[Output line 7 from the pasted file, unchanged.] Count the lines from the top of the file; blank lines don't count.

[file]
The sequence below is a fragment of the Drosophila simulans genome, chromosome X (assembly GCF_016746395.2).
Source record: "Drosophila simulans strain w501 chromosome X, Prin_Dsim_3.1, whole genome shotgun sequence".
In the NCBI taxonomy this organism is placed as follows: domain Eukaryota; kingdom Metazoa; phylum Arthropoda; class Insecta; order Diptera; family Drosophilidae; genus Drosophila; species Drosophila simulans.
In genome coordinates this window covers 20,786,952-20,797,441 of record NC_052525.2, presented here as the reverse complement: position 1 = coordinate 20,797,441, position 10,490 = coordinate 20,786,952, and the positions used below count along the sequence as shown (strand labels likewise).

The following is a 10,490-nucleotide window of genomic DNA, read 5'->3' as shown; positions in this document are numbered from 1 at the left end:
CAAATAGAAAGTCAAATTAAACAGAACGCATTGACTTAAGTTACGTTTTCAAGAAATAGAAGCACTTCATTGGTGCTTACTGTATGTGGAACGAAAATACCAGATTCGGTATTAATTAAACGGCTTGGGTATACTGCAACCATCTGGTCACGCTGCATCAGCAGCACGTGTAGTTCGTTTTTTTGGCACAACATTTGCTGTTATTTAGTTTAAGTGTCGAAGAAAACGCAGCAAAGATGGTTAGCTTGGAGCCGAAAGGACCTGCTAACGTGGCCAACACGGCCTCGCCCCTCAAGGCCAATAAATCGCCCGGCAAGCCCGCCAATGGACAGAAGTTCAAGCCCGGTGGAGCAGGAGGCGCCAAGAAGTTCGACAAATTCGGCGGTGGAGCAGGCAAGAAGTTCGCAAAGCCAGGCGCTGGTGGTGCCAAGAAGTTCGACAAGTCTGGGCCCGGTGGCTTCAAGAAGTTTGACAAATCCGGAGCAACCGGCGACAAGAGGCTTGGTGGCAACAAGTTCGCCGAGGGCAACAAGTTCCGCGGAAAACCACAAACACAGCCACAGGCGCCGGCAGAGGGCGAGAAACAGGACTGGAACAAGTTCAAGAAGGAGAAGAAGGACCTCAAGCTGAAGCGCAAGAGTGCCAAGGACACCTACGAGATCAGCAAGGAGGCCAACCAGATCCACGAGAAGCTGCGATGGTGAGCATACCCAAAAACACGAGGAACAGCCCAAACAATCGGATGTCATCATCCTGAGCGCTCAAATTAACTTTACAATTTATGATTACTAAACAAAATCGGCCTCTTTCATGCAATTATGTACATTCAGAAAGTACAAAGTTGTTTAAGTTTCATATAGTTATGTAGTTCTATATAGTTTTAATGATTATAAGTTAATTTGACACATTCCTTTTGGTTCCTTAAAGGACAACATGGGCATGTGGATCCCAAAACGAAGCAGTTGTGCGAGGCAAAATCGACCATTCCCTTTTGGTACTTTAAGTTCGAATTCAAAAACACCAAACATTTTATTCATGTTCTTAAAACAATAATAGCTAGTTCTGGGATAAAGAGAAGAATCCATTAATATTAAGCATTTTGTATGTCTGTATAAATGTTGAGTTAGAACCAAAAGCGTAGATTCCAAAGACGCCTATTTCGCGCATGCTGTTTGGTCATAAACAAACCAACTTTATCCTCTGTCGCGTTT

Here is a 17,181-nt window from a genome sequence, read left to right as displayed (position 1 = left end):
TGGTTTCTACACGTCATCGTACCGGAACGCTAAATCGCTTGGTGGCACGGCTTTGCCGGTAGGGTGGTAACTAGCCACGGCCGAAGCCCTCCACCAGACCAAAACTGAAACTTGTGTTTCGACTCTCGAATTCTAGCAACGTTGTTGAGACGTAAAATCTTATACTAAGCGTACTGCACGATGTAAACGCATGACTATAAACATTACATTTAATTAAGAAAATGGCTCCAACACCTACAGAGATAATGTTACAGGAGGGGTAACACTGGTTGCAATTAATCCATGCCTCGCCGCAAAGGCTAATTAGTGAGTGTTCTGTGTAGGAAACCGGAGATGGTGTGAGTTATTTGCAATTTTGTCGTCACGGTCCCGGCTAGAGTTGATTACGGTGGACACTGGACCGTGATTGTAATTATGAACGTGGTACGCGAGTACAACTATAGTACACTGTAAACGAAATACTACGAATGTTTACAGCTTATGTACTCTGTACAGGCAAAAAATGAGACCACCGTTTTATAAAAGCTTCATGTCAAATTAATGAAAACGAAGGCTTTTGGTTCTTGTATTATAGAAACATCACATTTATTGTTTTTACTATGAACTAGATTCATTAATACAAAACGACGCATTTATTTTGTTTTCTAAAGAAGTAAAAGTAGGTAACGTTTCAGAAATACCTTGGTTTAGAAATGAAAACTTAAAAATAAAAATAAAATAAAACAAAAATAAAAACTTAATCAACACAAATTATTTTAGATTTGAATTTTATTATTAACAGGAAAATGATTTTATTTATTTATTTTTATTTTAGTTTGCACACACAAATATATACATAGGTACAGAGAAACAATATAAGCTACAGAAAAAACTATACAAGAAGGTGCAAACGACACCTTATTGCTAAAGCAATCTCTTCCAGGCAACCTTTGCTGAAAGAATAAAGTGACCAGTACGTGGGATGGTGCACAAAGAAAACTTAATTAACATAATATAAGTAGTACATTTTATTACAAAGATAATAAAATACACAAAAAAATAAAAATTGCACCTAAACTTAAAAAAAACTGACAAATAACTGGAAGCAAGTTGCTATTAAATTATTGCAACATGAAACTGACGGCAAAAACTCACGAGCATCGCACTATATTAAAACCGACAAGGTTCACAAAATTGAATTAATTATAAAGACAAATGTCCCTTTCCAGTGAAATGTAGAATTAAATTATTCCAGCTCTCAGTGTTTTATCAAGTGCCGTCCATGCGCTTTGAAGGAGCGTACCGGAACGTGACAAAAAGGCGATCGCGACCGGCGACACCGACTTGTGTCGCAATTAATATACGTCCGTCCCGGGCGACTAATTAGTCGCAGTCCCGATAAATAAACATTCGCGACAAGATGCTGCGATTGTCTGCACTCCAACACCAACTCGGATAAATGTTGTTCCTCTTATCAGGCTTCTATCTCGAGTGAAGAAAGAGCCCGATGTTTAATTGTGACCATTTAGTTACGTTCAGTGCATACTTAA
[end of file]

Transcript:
Here is a 17,181-nt window from a genome sequence, read left to right as displayed (position 1 = left end):